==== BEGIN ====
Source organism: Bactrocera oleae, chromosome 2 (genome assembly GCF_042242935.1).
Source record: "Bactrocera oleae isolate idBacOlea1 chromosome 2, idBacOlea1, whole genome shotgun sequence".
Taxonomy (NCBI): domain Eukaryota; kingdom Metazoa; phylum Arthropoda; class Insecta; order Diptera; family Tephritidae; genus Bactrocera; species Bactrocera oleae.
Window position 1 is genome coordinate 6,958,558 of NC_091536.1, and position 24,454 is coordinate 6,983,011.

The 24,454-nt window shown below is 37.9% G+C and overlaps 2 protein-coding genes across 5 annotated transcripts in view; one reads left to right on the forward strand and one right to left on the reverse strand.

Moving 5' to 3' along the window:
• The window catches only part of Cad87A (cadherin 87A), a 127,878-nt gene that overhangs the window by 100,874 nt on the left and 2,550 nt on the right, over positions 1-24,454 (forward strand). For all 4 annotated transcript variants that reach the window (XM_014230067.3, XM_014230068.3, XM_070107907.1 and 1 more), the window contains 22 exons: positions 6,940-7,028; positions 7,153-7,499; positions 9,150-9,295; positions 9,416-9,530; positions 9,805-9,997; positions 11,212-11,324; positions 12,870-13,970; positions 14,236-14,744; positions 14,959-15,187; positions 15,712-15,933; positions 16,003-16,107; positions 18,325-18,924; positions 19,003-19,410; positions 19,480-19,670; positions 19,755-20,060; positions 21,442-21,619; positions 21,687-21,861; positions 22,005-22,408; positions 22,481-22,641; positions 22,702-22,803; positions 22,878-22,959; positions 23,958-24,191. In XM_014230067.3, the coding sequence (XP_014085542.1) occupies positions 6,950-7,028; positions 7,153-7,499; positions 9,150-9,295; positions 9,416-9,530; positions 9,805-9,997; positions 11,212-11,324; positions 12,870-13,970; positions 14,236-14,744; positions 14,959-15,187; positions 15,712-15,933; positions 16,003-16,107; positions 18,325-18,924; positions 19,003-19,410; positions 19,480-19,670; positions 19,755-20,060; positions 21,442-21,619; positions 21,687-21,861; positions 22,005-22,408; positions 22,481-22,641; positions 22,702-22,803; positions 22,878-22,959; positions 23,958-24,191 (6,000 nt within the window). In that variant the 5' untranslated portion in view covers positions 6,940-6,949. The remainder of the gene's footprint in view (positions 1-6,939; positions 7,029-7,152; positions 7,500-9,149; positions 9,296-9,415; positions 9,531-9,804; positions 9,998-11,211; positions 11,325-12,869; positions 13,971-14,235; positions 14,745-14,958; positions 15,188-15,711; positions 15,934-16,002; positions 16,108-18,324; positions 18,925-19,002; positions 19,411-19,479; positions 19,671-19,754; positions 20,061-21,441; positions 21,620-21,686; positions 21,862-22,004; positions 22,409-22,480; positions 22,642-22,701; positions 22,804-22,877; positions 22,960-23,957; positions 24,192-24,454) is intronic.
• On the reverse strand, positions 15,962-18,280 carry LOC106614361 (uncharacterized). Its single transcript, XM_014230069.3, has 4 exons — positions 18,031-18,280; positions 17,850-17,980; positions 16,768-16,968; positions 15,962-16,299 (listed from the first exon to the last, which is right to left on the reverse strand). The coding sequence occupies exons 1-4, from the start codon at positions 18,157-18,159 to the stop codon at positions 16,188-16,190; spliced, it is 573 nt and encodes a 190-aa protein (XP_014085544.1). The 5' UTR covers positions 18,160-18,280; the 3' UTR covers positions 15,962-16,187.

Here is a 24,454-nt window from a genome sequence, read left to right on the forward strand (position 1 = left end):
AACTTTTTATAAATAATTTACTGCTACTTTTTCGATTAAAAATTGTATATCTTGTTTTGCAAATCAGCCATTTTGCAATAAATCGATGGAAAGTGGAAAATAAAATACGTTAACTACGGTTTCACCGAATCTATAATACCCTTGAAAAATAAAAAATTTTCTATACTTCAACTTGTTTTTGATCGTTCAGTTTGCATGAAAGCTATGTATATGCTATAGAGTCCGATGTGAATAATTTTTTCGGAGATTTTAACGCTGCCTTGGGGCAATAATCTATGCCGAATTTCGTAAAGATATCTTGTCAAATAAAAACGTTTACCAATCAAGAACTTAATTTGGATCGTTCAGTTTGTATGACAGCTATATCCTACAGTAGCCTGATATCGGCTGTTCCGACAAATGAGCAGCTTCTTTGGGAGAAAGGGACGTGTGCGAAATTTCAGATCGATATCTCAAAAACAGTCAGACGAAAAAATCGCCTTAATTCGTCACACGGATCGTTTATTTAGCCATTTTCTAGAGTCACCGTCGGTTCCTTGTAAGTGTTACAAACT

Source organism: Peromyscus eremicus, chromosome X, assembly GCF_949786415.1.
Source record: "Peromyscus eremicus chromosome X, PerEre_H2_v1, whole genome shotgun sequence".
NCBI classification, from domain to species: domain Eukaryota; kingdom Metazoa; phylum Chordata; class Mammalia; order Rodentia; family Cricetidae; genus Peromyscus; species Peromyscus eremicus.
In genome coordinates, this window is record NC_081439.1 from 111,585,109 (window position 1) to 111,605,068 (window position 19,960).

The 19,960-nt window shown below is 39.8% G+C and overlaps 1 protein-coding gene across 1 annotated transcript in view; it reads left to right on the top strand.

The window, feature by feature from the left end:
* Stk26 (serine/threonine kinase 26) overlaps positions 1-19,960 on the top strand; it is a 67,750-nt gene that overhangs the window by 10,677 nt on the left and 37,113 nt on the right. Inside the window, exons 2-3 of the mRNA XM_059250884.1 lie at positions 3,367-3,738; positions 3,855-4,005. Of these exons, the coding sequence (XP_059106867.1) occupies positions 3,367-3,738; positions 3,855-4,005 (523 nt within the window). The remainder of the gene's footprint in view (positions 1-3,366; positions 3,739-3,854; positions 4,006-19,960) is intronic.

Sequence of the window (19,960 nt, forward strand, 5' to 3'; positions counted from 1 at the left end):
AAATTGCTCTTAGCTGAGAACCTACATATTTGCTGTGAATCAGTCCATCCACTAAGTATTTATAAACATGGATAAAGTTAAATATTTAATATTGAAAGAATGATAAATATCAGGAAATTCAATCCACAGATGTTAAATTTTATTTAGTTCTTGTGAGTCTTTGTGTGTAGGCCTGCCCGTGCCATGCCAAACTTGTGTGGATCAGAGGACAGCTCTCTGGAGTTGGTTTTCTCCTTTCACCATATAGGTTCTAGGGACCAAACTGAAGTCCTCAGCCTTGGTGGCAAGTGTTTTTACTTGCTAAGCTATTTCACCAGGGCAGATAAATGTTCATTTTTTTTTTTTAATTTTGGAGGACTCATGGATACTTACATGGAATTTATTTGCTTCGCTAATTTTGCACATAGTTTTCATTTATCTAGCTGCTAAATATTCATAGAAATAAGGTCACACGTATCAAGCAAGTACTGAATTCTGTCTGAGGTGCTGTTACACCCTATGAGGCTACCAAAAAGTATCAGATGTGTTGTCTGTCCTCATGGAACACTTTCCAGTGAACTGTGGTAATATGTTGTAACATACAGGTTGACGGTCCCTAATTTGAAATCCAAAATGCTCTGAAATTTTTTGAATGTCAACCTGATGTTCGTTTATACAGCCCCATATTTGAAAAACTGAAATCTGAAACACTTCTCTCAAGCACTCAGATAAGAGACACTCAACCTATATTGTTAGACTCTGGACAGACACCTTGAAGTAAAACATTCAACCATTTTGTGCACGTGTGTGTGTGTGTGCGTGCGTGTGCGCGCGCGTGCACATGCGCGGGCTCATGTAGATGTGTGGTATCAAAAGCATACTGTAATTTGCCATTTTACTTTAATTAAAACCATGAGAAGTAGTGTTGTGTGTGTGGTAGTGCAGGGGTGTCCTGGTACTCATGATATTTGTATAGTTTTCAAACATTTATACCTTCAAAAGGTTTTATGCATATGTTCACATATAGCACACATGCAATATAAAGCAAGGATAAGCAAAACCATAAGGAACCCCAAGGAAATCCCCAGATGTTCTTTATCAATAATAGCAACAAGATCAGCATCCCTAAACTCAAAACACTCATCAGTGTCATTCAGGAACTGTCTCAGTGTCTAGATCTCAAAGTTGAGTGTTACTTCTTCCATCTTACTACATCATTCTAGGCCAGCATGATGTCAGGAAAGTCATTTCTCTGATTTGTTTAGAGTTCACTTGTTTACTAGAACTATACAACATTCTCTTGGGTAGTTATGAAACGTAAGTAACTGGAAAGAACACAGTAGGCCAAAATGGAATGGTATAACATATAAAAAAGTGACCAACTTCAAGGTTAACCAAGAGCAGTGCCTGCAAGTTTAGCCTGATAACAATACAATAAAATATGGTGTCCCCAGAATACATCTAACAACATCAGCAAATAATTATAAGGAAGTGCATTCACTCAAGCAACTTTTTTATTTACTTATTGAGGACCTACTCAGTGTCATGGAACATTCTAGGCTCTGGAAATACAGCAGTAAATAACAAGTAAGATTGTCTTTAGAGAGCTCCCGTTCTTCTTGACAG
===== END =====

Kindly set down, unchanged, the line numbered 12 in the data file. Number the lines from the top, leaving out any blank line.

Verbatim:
Source record: "Peromyscus eremicus chromosome X, PerEre_H2_v1, whole genome shotgun sequence".